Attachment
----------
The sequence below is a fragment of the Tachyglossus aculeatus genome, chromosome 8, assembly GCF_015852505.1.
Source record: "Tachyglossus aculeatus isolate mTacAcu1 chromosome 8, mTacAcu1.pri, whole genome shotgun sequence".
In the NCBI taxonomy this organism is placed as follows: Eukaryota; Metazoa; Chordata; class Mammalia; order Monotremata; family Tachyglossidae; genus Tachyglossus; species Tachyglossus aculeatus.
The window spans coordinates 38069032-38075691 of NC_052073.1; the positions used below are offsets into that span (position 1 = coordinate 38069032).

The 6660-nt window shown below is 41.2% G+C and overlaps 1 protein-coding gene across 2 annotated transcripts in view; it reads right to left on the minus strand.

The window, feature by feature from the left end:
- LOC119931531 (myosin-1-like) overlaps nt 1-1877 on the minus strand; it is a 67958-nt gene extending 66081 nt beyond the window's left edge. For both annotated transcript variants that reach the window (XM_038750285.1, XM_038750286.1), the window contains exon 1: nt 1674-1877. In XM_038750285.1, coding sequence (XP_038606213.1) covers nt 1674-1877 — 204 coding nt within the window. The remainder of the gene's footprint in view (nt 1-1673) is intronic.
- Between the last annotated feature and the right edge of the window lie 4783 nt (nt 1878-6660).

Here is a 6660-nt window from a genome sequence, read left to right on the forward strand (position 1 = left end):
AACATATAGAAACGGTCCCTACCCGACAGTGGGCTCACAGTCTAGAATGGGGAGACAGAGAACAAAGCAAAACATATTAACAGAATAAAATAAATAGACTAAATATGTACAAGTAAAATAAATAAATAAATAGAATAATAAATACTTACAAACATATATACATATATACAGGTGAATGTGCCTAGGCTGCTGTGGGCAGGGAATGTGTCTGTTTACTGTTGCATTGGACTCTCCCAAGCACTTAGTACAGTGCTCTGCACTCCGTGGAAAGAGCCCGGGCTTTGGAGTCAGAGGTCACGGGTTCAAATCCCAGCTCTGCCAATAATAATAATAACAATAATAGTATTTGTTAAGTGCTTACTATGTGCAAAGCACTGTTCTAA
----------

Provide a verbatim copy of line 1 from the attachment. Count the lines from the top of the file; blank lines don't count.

The sequence below is a fragment of the Tachyglossus aculeatus genome, chromosome 8, assembly GCF_015852505.1.